I'm easy like that - I have found that waiting out protests is usually part of the planning so I no longer bother with that step. In my opinion, if you don't consult people beforehand you have removed any assumption that a discussion afterwards would make a difference either so being Mr Nice Guy is utterly pointless.
"if you don't consult people beforehand you have removed any assumption that a discussion afterwards would make a difference"
Although certainly not always true, that's actually a very insightful observation. (Additionally, it is almost always easier to forestall a planned action or prevent it from being implemented than it is to have that decision rescinded after it's been implemented, as "backing down" usually involves a humiliating loss of face.)
Management should never manage - you manage equipment. Good management leads, but that takes a degree of personal courage and a corporate culture that discourages the idiocy that we presently call "management" which is idiocy with bells on. No wonder companies become inefficient when they grow.
"the management said the boxes were there to monitor building heating systems and agreed to remove them.;'
Ah! Gonna use the employees for medical experiments! The management wants to see how well the hirelings fulfill their duties in spite of potentially lethal environmental conditions and, secondarily, how long they remain conscious and capable of physical movement, when the temperature is comparable to Death Valley.
"While beloved of accountants, hot desks are usually very unpopular with staff, who face the breakup of team structures and an extra layer of uncertainty when coming in to work in the morning."
Apparently they want to make their long-term employees feel like temp help. That's how I'd run a business too... if I wanted it to fail.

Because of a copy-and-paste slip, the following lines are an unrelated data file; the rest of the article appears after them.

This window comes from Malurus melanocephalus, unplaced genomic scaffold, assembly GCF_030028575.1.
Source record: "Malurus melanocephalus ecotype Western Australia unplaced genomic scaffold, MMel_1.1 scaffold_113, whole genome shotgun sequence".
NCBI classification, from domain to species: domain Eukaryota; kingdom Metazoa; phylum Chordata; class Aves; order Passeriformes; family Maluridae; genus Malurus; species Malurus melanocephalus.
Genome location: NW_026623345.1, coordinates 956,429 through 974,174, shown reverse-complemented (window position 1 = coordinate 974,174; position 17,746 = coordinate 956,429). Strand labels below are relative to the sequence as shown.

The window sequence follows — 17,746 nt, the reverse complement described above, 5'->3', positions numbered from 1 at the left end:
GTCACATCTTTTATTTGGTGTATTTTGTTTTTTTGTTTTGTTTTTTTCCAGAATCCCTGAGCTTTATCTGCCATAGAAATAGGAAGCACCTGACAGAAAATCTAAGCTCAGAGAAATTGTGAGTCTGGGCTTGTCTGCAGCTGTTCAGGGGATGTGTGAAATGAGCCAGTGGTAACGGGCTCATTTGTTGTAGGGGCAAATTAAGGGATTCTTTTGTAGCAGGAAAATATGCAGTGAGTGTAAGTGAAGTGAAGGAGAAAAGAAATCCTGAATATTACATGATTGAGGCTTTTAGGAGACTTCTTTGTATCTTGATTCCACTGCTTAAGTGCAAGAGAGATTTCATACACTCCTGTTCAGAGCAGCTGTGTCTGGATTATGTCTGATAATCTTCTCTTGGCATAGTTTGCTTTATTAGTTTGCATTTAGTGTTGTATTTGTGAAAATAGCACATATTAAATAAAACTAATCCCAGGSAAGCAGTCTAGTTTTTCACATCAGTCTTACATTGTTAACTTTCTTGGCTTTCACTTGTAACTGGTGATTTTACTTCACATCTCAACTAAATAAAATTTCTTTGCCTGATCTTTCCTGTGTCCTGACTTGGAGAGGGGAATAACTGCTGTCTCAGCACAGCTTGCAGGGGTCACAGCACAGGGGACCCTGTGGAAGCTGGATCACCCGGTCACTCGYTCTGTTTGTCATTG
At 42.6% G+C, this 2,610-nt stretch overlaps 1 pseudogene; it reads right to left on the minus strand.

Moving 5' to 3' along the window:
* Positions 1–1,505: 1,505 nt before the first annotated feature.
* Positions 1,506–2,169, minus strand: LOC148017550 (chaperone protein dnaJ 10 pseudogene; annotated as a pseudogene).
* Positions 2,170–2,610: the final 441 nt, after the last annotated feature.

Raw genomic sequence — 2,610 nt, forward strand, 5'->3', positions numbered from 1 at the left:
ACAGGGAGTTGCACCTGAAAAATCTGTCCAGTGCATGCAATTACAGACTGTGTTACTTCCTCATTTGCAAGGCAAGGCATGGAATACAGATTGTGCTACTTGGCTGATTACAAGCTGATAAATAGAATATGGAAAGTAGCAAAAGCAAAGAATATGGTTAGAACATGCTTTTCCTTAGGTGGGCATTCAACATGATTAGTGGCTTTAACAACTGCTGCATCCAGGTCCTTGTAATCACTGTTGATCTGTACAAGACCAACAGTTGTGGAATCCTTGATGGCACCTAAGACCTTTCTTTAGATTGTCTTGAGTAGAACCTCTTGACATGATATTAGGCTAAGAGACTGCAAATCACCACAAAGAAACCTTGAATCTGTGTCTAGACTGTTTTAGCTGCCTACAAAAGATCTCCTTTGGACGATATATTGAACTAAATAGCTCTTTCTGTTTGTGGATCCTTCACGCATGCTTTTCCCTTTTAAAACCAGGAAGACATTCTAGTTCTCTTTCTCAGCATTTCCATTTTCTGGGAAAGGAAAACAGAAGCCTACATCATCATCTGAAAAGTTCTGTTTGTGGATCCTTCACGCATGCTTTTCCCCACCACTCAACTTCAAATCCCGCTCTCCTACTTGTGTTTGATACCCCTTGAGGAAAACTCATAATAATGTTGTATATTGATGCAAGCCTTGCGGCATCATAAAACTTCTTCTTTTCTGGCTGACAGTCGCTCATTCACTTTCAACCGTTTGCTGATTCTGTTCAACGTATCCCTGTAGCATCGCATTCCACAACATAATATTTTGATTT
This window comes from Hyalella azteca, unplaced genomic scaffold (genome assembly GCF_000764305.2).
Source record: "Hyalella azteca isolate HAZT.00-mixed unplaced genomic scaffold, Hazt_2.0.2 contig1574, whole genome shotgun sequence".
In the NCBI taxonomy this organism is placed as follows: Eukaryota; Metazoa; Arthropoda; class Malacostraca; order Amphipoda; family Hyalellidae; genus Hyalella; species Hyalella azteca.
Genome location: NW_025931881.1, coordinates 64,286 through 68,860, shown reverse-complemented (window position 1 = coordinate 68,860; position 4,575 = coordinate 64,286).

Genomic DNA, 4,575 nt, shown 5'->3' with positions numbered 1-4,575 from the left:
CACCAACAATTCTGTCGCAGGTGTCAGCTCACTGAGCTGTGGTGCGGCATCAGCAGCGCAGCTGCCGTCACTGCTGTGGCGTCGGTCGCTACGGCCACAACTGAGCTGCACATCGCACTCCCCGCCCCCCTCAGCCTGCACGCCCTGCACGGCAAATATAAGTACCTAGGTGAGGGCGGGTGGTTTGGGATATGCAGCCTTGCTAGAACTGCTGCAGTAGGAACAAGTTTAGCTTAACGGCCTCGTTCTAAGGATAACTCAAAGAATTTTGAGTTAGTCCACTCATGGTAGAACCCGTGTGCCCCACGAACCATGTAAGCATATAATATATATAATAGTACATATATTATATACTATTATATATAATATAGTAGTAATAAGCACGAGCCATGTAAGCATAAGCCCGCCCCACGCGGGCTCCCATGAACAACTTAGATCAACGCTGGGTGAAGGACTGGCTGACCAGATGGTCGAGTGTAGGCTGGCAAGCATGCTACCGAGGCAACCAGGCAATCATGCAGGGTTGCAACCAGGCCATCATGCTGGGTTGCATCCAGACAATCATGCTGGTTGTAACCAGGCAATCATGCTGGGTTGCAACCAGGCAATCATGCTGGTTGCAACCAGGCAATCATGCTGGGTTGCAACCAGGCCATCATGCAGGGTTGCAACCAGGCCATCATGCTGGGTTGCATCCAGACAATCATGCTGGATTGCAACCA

I'm the only IT guy doing support (pc, network, telephones) in a building (remote site, 200 miles or so from the headquarters) that is a call center of several hundred people. They've been basing performance on the call center staff on such things as attendance right down to the minute through login logs on the phones and the PC's.
Some lower manager got the idea that the IT staff (me) worked for them and tried things... like calling my boss (in headquarters) that I wasn't at my desk or was wandering around the building. It finally took some doing to teach the management here that a) I'm not the HellDesk... call them and I'll follow up if needed, b) I don't work for them, I work for the company c) If I'm not at my desk in the lab/shop, guess what.. I'm out working on a problem.
So far, IT service staff and some others have been immune to tracking. However, I've noticed that they've started watching the Marketing and Sales people closer... It's getting close to the time for me to fully retire (I'm currently semi-retired and work part-time) and I hope I can get out before they decide to play their stupid games with my job.
I'm also aware the many of the bigger companies in my area are doing this also. Must be some sort of fad or a sales blitz happened recently by one of these tracking companies.
They've been basing performance on the call center staff on such things as attendance right down to the minute through login logs on the phones and the PC's.
A supplied took me to a customer site for a demo of their contact centre software. The local manager told me that the software allowed them to log how long staff spent, amongst other things, on toilet breaks. Spend too long on the loo and expect to have to explain yourself to HR!
Been there, done that. I used to work in a call centre for a credit card company when I was at college - let's call them Crapital One - and each week/month (can't recall now) you would have your little meeting regarding your stats, your soft sales, attendance and so on.
Well, one week I was pulled up because on one particular day I'd spent 5 minutes over my allotted "15 minutes personal time" and my manager, an unctuous little tit called Adam, demanded to know why because he wasn't impressed, just not good enough, etc, etc.
"I was having a massive shit. Is that allowed or should I do it at my desk?"